Motorola Inc unveiled on Thursday a new cellphone that uses Google software and features easier access to social networking sites like Facebook and Twitter, but some analysts said it might not be enough to turn around the company's money-losing handset business.

The phone, the first to emerge from its partnership with Google Inc, is viewed by Wall Street as Motorola's last big hope to regain the market share it has lost to rivals like Apple Inc's iPhone.

Shares of Motorola were up around 1 percent at $7.93, but barely more than the overall market and had fallen off earlier highs of $8.15 that were hit before the phone was unveiled. In contrast, when Palm Inc unveiled the Pre phone t the Consumer Electronics Show in Las Vegas in January, its stock rocketed 35 percent.

Motorola's stock had risen over 10 percent in the past month in anticipation of the new phone.

It's not really a threat to iPhone because it doesn't look distinctive enough, said Macquarie Research analyst Phil Cusick, adding that the shares were likely retreating from earlier highs due to an absence of a surprise. I think it's pulling back here because really what they launched was essentially in line with what we'd been expecting.

The phone, which uses Google's Android software, has a slide-out mini-keyboard and a five megapixel camera.

Some analysts were impressed by Motorola's efforts to simplify managing contacts and messages from online social sites on the phone.

I like it, said Deutsche Bank analyst Brian Modoff. It's really tied in to the social networking element. They did a good job on the social networking element.

The phone will be called Cliq in the United States, where it goes on sale at Deutsche Telekom AG's T-Mobile USA in the fourth quarter, and branded as Dext when it goes on sale in the rest of the world. France Telecom's Orange plans to sell the phone in the United Kingdom and France; Telefonica will launch it in Spain; and America Movil in Latin America, Motorola said.

Motorola has reorganized its handset unit around Google's Android system, hoping the partnership with the giant Internet company can help it win back market cachet.

The centerpiece of Motorola's Android development is its MOTOBLUR software, which integrates contacts, emails and text messages along with postings and photos from social networks by feeding content from these sources into easy to manage streams.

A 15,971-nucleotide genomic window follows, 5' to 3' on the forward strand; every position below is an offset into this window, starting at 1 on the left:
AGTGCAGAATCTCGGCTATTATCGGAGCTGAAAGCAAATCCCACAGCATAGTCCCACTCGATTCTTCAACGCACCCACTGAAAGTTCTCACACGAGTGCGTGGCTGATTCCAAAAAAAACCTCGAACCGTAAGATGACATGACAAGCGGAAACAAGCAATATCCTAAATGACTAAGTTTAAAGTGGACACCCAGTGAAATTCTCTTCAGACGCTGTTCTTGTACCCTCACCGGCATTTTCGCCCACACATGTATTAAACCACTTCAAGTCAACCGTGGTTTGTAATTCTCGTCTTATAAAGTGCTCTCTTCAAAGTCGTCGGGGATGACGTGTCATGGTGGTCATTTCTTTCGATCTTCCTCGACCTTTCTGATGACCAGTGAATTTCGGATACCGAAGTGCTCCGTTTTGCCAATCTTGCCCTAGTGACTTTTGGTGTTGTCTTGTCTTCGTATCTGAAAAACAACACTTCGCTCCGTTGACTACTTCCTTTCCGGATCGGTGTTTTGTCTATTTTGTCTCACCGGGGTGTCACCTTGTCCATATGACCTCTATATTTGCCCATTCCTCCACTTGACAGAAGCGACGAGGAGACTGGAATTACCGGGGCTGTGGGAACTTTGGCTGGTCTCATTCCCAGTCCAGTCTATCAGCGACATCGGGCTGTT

For example, Motorola's live Happenings application automatically delivers updates posted by friends on multiple social sites to one place and gives the user a choice of ways to immediately reply to those updates.


Motorola's Android announcement was anticipated by many as a make-or-break event for the company, which has canceled other phones slated for this year in order to pour most of its development resources into the Android devices.

The device could also be a defining moment for Co-Chief Executive Sanjay Jha, who revealed Motorola's Android strategy three months after he took the helm at Motorola's mobile devices unit in August 2008.

Jha said he does not see the phone as a make or break item, but said its introduction is a very important starting point.

Motorola sees the MOTOBLUR software as the key stand-out, compared with Android phones from competitors such as HTC Corp and Samsung Electronics Co Ltd.

Motorola said contacts, messages and log-in information will be backed up on a MOTOBLUR secure server, so that when a user gets a new phone all the information will show up after the entry of a username and password on the phone.

A phone owner could also wipe data from a lost or stolen phone remotely or even find out where the phone is by using the device's Global Positioning System technology and an online portal accessible to the owner.

ABI Research analyst Kevin Burden said that while such features would be important to the success of any smartphone today, he did not see them as a radical improvements to features already found in smartphones such as Pre from Palm Inc and Hero, HTC's Android phone.

Burden was impressed by MOTOBLUR's backup features but said they would not be enough to make Motorola's cellphone a hit.

It's got to do something more, because that alone is not going to make people go out and rush to buy this phone, he said.

(Additional reporting by Alexei Oreskovic and Clare Baldwin; writing by Ritsuko Ando in New York; editing by Tiffany Wu and Gerald E. McCormick)